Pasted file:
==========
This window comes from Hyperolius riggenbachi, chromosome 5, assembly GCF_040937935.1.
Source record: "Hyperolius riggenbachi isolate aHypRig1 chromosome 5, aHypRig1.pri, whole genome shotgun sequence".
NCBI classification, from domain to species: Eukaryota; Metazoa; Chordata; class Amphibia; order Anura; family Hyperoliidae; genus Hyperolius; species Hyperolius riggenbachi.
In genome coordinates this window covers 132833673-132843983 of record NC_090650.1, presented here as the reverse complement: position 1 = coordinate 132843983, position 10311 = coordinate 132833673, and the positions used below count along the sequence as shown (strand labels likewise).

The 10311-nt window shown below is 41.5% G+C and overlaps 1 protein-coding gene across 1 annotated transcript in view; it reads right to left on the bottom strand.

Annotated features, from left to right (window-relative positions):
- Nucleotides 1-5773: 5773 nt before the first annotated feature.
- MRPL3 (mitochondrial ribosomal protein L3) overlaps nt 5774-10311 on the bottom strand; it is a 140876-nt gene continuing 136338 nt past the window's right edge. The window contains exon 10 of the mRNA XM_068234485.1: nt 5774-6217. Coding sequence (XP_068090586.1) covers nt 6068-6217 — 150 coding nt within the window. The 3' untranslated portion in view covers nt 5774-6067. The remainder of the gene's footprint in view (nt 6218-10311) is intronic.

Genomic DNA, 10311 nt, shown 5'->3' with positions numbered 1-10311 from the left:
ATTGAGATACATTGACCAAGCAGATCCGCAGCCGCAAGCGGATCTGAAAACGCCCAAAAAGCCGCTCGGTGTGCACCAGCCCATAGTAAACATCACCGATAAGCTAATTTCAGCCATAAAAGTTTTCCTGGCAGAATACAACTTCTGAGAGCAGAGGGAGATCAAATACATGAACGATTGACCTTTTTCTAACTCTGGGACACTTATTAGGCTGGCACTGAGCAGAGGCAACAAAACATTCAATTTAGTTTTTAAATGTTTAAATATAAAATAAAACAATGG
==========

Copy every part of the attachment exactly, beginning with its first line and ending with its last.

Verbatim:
This window comes from Hyperolius riggenbachi, chromosome 5, assembly GCF_040937935.1.
Source record: "Hyperolius riggenbachi isolate aHypRig1 chromosome 5, aHypRig1.pri, whole genome shotgun sequence".
NCBI classification, from domain to species: Eukaryota; Metazoa; Chordata; class Amphibia; order Anura; family Hyperoliidae; genus Hyperolius; species Hyperolius riggenbachi.
In genome coordinates this window covers 132833673-132843983 of record NC_090650.1, presented here as the reverse complement: position 1 = coordinate 132843983, position 10311 = coordinate 132833673, and the positions used below count along the sequence as shown (strand labels likewise).

The 10311-nt window shown below is 41.5% G+C and overlaps 1 protein-coding gene across 1 annotated transcript in view; it reads right to left on the bottom strand.

Annotated features, from left to right (window-relative positions):
- Nucleotides 1-5773: 5773 nt before the first annotated feature.
- MRPL3 (mitochondrial ribosomal protein L3) overlaps nt 5774-10311 on the bottom strand; it is a 140876-nt gene continuing 136338 nt past the window's right edge. The window contains exon 10 of the mRNA XM_068234485.1: nt 5774-6217. Coding sequence (XP_068090586.1) covers nt 6068-6217 — 150 coding nt within the window. The 3' untranslated portion in view covers nt 5774-6067. The remainder of the gene's footprint in view (nt 6218-10311) is intronic.

Genomic DNA, 10311 nt, shown 5'->3' with positions numbered 1-10311 from the left:
ATTGAGATACATTGACCAAGCAGATCCGCAGCCGCAAGCGGATCTGAAAACGCCCAAAAAGCCGCTCGGTGTGCACCAGCCCATAGTAAACATCACCGATAAGCTAATTTCAGCCATAAAAGTTTTCCTGGCAGAATACAACTTCTGAGAGCAGAGGGAGATCAAATACATGAACGATTGACCTTTTTCTAACTCTGGGACACTTATTAGGCTGGCACTGAGCAGAGGCAACAAAACATTCAATTTAGTTTTTAAATGTTTAAATATAAAATAAAACAATGG